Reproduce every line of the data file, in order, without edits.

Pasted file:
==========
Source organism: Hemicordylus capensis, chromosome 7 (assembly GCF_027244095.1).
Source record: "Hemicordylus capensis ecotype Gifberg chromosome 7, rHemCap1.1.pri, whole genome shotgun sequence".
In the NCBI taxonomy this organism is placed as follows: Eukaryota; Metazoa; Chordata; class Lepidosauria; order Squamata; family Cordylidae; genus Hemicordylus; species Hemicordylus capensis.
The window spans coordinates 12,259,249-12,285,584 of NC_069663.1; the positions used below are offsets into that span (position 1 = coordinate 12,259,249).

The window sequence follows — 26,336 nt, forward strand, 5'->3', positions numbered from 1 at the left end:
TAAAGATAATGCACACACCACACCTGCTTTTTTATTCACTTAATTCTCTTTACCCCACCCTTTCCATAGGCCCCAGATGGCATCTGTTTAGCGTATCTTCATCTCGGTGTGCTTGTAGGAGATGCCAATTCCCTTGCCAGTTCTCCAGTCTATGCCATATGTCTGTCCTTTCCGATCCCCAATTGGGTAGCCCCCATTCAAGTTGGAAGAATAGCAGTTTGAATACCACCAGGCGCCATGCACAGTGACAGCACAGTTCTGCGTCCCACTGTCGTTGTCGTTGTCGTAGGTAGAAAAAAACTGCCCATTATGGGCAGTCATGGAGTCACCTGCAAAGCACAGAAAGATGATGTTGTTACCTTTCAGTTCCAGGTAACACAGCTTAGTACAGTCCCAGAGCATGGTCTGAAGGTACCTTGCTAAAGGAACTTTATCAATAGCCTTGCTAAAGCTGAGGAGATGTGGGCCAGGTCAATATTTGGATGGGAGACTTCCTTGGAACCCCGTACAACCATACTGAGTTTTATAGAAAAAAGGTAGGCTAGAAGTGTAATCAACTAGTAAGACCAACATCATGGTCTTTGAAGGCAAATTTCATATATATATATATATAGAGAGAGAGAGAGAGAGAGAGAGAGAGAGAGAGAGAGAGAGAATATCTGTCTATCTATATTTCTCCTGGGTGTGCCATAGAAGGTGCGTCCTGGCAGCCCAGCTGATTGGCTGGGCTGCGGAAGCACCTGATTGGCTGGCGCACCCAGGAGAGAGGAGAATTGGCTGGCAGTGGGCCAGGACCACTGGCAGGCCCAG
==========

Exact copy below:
Source organism: Hemicordylus capensis, chromosome 7 (assembly GCF_027244095.1).
Source record: "Hemicordylus capensis ecotype Gifberg chromosome 7, rHemCap1.1.pri, whole genome shotgun sequence".
In the NCBI taxonomy this organism is placed as follows: Eukaryota; Metazoa; Chordata; class Lepidosauria; order Squamata; family Cordylidae; genus Hemicordylus; species Hemicordylus capensis.
The window spans coordinates 12,259,249-12,285,584 of NC_069663.1; the positions used below are offsets into that span (position 1 = coordinate 12,259,249).

The window sequence follows — 26,336 nt, forward strand, 5'->3', positions numbered from 1 at the left end:
TAAAGATAATGCACACACCACACCTGCTTTTTTATTCACTTAATTCTCTTTACCCCACCCTTTCCATAGGCCCCAGATGGCATCTGTTTAGCGTATCTTCATCTCGGTGTGCTTGTAGGAGATGCCAATTCCCTTGCCAGTTCTCCAGTCTATGCCATATGTCTGTCCTTTCCGATCCCCAATTGGGTAGCCCCCATTCAAGTTGGAAGAATAGCAGTTTGAATACCACCAGGCGCCATGCACAGTGACAGCACAGTTCTGCGTCCCACTGTCGTTGTCGTTGTCGTAGGTAGAAAAAAACTGCCCATTATGGGCAGTCATGGAGTCACCTGCAAAGCACAGAAAGATGATGTTGTTACCTTTCAGTTCCAGGTAACACAGCTTAGTACAGTCCCAGAGCATGGTCTGAAGGTACCTTGCTAAAGGAACTTTATCAATAGCCTTGCTAAAGCTGAGGAGATGTGGGCCAGGTCAATATTTGGATGGGAGACTTCCTTGGAACCCCGTACAACCATACTGAGTTTTATAGAAAAAAGGTAGGCTAGAAGTGTAATCAACTAGTAAGACCAACATCATGGTCTTTGAAGGCAAATTTCATATATATATATATATAGAGAGAGAGAGAGAGAGAGAGAGAGAGAGAGAGAGAGAGAGAATATCTGTCTATCTATATTTCTCCTGGGTGTGCCATAGAAGGTGCGTCCTGGCAGCCCAGCTGATTGGCTGGGCTGCGGAAGCACCTGATTGGCTGGCGCACCCAGGAGAGAGGAGAATTGGCTGGCAGTGGGCCAGGACCACTGGCAGGCCCAG